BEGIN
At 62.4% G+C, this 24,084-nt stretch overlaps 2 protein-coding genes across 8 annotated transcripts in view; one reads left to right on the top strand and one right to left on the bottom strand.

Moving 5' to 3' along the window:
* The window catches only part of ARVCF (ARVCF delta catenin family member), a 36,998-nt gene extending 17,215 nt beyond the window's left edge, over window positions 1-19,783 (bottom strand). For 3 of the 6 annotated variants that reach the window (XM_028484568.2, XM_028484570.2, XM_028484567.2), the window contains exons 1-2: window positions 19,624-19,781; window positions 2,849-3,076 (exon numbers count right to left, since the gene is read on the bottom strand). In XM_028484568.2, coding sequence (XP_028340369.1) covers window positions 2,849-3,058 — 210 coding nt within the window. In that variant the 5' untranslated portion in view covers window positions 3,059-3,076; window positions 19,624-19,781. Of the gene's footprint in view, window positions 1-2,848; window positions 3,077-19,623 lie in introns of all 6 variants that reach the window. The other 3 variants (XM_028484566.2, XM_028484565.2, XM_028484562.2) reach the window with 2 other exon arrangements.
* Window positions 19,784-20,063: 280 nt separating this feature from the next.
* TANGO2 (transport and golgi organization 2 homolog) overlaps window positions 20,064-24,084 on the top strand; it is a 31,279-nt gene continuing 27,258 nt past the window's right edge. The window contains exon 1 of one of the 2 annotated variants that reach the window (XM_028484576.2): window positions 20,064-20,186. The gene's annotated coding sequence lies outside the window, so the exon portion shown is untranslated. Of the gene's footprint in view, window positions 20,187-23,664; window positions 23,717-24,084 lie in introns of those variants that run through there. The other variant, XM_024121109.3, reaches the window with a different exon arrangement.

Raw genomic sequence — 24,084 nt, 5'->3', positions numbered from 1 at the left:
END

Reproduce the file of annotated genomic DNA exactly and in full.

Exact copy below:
At 62.4% G+C, this 24,084-nt stretch overlaps 2 protein-coding genes across 8 annotated transcripts in view; one reads left to right on the top strand and one right to left on the bottom strand.

Moving 5' to 3' along the window:
* The window catches only part of ARVCF (ARVCF delta catenin family member), a 36,998-nt gene extending 17,215 nt beyond the window's left edge, over window positions 1-19,783 (bottom strand). For 3 of the 6 annotated variants that reach the window (XM_028484568.2, XM_028484570.2, XM_028484567.2), the window contains exons 1-2: window positions 19,624-19,781; window positions 2,849-3,076 (exon numbers count right to left, since the gene is read on the bottom strand). In XM_028484568.2, coding sequence (XP_028340369.1) covers window positions 2,849-3,058 — 210 coding nt within the window. In that variant the 5' untranslated portion in view covers window positions 3,059-3,076; window positions 19,624-19,781. Of the gene's footprint in view, window positions 1-2,848; window positions 3,077-19,623 lie in introns of all 6 variants that reach the window. The other 3 variants (XM_028484566.2, XM_028484565.2, XM_028484562.2) reach the window with 2 other exon arrangements.
* Window positions 19,784-20,063: 280 nt separating this feature from the next.
* TANGO2 (transport and golgi organization 2 homolog) overlaps window positions 20,064-24,084 on the top strand; it is a 31,279-nt gene continuing 27,258 nt past the window's right edge. The window contains exon 1 of one of the 2 annotated variants that reach the window (XM_028484576.2): window positions 20,064-20,186. The gene's annotated coding sequence lies outside the window, so the exon portion shown is untranslated. Of the gene's footprint in view, window positions 20,187-23,664; window positions 23,717-24,084 lie in introns of those variants that run through there. The other variant, XM_024121109.3, reaches the window with a different exon arrangement.

Raw genomic sequence — 24,084 nt, 5'->3', positions numbered from 1 at the left: